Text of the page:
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June 4, 2023

SNL's Mikey Day invited to Hopkins as part of MSE Symposium

By ROWAN LIU | October 26, 2022

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COURTESY OF ROWAN LIU

During his talk, Day performed a variety of little skits and quips.

The Milton S. Eisenhower (MSE) Symposium invited Mikey Day as the second speaker of their 2022 “The Road Ahead” series on Oct. 19. Day is a writer and cast member of the late-night variety show, Saturday Night Live (SNL). His talk focused on the ins and outs of his career as an actor and his experiences working on SNL.

Day began with his opinion on why people like political comedy. He said that he believes people find satisfaction in making fun of politicians that are hostile toward criticism or take themselves too seriously. 

Day has performed caricatures of various political figures since he became an SNL cast member in 2016. He explained that playing a comedic politician was about finding one aspect to grab onto, like funny hair for example, and then exaggerating that aspect for the audience. 

“The more bombastic and crazy politicians that are almost like cartoons are the easiest,” he said. 

Day described how some of the most enjoyable characters for him included Donald Trump’s son and dumb, confused men. He didn’t need to worry about cues and camera shots for these roles.

With acting, Day has managed to stay creative and focused because of the high-energy nature of live performances. The fun factor helps him stay in the flow. The thought of being on the show also motivates Day to continue to create new material. In regards to burnout, Day recalled how busy things got on SNL.

“We usually do [SNL] in three or four-week runs, and then we have a week or two off, so by the end you start to feel the burnout,” he said. “It's kind of like a marathon. Your brain, especially having done it for so many years, just kind of clicks into place, and you're like ‘I can’t burn out because if I burn out I won't be writing stuff.’”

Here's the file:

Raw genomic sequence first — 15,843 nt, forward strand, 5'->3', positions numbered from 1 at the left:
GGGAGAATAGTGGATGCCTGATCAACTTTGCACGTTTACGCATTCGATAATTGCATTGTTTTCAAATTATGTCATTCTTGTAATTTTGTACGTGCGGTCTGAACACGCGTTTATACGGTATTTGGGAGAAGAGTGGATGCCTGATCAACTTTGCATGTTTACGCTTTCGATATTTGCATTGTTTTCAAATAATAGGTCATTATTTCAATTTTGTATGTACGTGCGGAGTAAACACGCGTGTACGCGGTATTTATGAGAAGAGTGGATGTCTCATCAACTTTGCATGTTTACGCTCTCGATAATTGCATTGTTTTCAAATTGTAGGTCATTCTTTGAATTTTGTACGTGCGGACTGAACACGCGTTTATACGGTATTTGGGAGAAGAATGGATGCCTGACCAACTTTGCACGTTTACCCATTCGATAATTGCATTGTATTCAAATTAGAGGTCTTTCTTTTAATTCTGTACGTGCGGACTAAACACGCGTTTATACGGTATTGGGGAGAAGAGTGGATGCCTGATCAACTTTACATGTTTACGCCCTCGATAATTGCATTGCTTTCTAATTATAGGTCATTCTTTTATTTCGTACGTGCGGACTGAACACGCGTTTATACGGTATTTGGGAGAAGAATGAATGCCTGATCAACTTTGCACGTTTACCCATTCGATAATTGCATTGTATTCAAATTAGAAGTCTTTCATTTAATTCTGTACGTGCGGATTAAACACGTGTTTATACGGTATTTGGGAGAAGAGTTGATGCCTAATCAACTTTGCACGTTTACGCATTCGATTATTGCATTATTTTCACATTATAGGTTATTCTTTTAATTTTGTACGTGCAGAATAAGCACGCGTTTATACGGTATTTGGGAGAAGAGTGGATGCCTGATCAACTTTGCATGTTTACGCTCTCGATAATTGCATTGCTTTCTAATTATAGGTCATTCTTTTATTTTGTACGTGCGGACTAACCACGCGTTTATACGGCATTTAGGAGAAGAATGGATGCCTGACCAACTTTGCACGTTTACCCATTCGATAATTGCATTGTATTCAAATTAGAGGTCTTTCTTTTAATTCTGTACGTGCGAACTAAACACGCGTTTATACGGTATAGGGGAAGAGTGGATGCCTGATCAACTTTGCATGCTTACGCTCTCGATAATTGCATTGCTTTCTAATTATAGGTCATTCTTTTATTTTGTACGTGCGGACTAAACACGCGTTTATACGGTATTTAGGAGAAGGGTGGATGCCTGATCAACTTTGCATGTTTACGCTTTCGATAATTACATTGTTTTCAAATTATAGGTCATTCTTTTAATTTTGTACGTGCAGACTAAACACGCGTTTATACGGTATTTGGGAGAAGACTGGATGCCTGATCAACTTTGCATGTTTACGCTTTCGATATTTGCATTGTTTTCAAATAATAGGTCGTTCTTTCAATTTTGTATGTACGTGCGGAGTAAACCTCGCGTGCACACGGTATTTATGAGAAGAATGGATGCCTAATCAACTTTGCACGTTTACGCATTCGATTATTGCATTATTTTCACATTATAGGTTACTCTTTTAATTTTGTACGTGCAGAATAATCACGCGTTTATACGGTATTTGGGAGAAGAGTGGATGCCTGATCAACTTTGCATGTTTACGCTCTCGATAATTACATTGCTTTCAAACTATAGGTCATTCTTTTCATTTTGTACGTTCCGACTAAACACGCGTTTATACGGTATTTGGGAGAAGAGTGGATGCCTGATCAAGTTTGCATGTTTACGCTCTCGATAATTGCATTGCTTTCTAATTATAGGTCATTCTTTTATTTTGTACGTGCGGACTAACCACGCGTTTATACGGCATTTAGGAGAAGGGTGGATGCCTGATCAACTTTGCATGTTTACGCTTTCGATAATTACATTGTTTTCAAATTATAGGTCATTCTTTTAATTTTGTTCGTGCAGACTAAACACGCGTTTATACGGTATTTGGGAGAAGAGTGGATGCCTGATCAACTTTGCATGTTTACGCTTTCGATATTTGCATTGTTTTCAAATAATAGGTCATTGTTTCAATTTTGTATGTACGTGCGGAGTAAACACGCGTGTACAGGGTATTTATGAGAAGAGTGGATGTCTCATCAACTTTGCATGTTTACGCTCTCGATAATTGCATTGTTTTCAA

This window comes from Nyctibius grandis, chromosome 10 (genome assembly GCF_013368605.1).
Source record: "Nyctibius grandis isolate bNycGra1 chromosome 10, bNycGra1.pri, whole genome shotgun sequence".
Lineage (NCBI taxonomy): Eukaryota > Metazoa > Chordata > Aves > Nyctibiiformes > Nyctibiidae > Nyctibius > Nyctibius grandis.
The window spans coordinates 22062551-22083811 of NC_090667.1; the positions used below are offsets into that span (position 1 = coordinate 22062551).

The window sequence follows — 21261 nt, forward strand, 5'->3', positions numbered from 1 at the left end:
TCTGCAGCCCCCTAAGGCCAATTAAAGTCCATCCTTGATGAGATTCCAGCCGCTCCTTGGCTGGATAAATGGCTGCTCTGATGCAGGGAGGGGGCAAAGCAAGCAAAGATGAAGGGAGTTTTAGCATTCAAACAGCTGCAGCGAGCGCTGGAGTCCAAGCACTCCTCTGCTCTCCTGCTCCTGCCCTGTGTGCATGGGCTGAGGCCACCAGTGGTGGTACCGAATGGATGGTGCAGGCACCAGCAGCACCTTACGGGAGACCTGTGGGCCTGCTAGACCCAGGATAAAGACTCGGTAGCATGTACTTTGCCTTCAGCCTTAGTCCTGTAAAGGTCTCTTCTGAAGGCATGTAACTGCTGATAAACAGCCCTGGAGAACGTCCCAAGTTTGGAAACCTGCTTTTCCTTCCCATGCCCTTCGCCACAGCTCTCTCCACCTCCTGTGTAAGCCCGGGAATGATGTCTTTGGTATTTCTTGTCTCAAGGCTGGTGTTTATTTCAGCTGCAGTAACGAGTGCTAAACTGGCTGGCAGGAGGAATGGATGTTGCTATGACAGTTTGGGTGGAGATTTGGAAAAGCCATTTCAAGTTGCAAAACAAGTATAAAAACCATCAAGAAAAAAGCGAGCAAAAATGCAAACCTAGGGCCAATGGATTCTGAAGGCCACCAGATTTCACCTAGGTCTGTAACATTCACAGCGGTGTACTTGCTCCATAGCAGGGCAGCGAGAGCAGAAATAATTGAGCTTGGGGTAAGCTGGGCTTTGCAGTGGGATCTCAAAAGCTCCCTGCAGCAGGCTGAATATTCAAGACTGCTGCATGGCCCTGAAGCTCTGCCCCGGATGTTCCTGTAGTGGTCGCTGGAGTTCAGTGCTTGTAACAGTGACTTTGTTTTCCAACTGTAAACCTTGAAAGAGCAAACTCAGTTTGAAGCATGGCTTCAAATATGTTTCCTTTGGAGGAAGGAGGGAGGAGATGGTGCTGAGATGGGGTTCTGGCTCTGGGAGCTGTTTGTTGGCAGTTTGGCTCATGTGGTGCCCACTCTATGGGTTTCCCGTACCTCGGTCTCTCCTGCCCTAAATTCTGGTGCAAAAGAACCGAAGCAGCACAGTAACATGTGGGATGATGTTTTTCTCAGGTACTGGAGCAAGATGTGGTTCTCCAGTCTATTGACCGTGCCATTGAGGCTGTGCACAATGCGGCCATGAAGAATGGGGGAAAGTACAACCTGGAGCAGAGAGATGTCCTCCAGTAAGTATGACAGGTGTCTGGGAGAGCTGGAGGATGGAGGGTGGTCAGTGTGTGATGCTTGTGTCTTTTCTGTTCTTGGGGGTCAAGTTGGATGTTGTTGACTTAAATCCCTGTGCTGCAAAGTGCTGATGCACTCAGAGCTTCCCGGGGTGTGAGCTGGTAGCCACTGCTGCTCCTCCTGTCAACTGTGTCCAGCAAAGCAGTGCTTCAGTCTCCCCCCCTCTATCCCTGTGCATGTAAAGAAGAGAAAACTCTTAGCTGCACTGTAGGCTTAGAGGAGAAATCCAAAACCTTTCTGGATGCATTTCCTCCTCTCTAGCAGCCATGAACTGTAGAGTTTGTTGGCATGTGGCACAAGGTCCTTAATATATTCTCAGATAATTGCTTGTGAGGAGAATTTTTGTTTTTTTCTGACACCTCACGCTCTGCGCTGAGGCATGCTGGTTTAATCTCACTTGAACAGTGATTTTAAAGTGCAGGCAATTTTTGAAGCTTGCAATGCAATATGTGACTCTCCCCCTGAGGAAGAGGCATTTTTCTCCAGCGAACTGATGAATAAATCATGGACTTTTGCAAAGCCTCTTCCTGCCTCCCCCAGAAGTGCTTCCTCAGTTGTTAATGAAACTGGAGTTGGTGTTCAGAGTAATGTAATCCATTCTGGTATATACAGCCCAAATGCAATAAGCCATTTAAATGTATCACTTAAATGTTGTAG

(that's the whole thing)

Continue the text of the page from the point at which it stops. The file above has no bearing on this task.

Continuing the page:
Before he became a cast member, Day began as an SNL writer in 2013. He expressed feeling that writing weird and wacky scripts was foundational to his success.

“You write your way onto the show by putting yourself on stuff, writing material that you want to do, so I would say it's very instrumental,“ he said. “It's important in a lot of aspects in this industry — being able to write and craft your own stuff so you're not beholden to other people's material just kind of waiting around for something that you're right for.”

As a writer, Day saw many of his sketches rejected, with some not making it past the reading and others not making it past the dress rehearsal. Day explained that he learned to move on to the next project with each failed sketch, and provided some examples of rejected ideas: Eric Trump in a parody of Home Alone, Dwanye “The Rock” Johnson dressed as Tommy Pickles from The Rugrats and Professor Snape from Harry Potter teaching Spanish in an American suburb.

Day graduated from the University of California, Los Angeles (UCLA) with a degree in Theater and said that he couldn’t imagine doing anything else. He highlighted the benefits he found in attending UCLA, including making friends and meeting people with industry connections.

“When you’re with your peers doing something that you all mutually want to pursue, I think that’s beneficial,” he said. 

Freshman Lauren Oster, an SNL fan explained what she learned from Day’s talk in an interview with The News-Letter. 

“A big takeaway was his discussion of how important it is to find passion in what you do and to not let setbacks delay you from progressing in your personal professional life,” she said.

Oster also thought that Day made for an engaging panelist by bringing humor into what he was discussing. 

In an interview with The News-Letter, freshman Raghav Agrawal echoed Oster’s point on Day emphasizing passion in the workplace. 

“His general comedic timing and the intricacy with which he answered questions was incredible,“ he said. “His entire demeanor was refreshing, and he made some really good points about doing what one is passionate about!”

In an interview with The News-Letter, junior Joshua Deck, co-programming chair of the MSE Symposium, expressed that MSE Symposium invited Day to add variety and engagement in between political figures such as Obergefell and their upcoming speaker, Marie Yovanovitch, former U.S. ambassador to Ukraine. 

Deck expressed that Day embodied “The Road Ahead” series since current events play a large role in his work. Deck added that he hoped students could use the event as a comedic, light-hearted break. 

“It's a very stressful time for all of us,” he said. “We're right in the middle of midterms and papers, so we have these couple days off and what better way to kick that off than with a very funny comedian to help out.”


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